The giant ragweed is a dreadfully allergenic lookalike to pokeweed.
Native to North America, this plant is widespread and known for its truly towering height; it can grow between 3 and 12 feet tall, maxing out quite a bit taller than your typical pokeweed.
One of the most distinctive features of this plant is its leaves: they are rough, oppositely growing with 3 to 5 deep lobes and are easily confused with pokeweed leaves.
But unlike pokeweed, the stems of giant ragweed are covered with an even coat of white hairs.
And while it’s not truly harmful, this plant is definitely not “safe” for those with allergies! Giant ragweed is a significant source of seasonal hay fever and can cause intense late-summer misery for any allergy sufferers.
So, if you have allergies, steer well clear of this plant and eliminate if form your surroundings if you can.
4. Knotweeds (Fallopia spp.)
A family of invasive plants, most bearing a striking resemblance to pokeweed. Upon closer inspection, though, you’ll realize they aren’t pokeweed thanks to their unique morphological differences.
Knotweeds are native to Eastern Asia but have become terribly invasive in many other parts of the world, including North America.
Pervasive, persistent, and legendarily tough to eradicate, they are the bane of many gardens and urban areas.
Knotweeds can also grow up to 10 feet tall, comparable to the size of large pokeweed.
Most have large, heart-shaped leaves but their stems are hollow and bamboo-like, which could be mistaken for girthy pokeweed stems.
While not genuinely dangerous, knotweeds are one of the most invasive plants on Earth.
Their roots can grow up to 10 feet deep and burrow steadily and unstoppably, and can cause significant damage to concrete, foundations, and flood defenses.
In the East, despite their destructive nature, knotweeds have been long been used for ceremonial and decorative purposes, though this is no consolation at all for people who must today struggle to eliminate this aggravating invader.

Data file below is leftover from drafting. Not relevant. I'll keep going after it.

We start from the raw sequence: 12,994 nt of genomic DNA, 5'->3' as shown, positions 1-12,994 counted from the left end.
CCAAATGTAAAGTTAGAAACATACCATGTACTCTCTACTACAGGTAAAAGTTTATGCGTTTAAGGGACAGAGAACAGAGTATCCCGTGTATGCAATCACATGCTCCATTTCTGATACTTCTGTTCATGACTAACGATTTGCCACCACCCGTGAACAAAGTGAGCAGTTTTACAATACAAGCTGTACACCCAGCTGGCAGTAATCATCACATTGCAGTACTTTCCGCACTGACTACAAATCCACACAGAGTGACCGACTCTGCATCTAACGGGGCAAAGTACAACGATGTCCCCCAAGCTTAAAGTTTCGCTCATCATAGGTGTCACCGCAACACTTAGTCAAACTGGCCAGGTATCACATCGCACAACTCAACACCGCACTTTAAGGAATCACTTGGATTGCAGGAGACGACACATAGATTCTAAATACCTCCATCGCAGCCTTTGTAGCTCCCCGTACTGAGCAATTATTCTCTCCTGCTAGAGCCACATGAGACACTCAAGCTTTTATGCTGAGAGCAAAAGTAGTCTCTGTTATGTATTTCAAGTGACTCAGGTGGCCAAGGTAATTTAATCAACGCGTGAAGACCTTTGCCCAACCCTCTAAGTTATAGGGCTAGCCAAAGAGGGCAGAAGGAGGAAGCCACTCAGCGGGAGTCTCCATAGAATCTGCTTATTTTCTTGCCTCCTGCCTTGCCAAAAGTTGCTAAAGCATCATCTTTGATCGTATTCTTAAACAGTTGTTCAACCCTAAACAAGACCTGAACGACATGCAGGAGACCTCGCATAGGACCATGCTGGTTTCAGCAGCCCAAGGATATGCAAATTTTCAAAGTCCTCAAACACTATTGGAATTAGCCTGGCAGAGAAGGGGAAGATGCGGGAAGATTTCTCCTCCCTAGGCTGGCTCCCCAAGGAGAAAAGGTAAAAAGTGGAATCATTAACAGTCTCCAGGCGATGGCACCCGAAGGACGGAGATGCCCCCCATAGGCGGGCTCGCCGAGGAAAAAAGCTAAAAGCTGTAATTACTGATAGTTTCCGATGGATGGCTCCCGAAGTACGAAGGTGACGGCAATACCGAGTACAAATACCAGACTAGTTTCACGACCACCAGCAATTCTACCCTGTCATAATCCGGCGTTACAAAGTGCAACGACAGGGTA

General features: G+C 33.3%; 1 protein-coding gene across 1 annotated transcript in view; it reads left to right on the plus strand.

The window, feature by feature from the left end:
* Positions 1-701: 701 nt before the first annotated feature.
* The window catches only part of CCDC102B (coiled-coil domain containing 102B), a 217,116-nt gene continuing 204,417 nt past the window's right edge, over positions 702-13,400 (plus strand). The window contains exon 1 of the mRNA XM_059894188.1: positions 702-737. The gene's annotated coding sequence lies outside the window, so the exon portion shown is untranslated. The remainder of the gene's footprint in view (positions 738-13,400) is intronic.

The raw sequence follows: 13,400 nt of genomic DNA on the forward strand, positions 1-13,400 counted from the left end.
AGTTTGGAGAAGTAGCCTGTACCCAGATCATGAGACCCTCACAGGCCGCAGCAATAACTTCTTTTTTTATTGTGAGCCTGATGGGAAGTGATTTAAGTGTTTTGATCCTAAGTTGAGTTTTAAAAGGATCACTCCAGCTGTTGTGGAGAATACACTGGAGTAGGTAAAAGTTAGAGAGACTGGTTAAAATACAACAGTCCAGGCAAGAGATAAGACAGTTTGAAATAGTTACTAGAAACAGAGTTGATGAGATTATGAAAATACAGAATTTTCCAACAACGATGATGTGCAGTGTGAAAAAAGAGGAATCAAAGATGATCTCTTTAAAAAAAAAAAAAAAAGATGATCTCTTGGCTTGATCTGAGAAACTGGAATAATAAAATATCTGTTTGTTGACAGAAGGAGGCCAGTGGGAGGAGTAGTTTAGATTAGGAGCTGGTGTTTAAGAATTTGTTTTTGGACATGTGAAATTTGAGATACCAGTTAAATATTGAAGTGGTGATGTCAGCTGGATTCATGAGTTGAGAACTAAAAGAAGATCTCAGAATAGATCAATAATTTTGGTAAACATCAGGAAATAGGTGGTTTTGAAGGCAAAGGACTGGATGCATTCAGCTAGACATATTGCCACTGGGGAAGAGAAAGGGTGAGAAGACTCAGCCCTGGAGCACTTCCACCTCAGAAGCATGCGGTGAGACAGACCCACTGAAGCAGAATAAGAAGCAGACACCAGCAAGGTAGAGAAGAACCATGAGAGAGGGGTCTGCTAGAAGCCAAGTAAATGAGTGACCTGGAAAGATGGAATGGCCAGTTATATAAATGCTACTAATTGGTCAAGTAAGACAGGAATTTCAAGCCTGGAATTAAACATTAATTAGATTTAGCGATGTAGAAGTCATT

5. Elderberry (Sambucus nigra)
A nominally safe berry, the Elderberry bush is part of the Adoxaceae family, and is native to North America, Venezuela, and Brazil.
Elderberry plants are deciduous shrubs or small trees that stand tall between 5 to 10 feet and spread out anywhere from 6 to 10 feet wide.
What makes them look like pokeweed is their large groups of clustered white flowers that bloom from June to July, followed by large, slightly oblong dark purple berry clusters in late summer.
However, unlike pokeweed, elderberry plants are known for their multitude of culinary uses- so long as they are properly prepared and cooked!
These berries have been used in many recipes for centuries due to their unique, tart taste, and they make wonderful pie filling, jams and syrups.
But do remember: raw elderberries, leaves, bark, and roots of the plant are poisonous and can cause stomach problems if ingested. So, if you’re planning to use them, they must be cooked first to be safe.
6. Japanese Knotweed (Reynoutria japonica)
I know, we already covered knotweed but Japanese Knotweed is distinct, botanically. Native to Eastern Asia, obviously, this plant has become highly invasive in other parts of the world, including North America.
They large, heart-shaped leaves and hollow, bamboo-like stems can again easily be mistaken for pokeweed.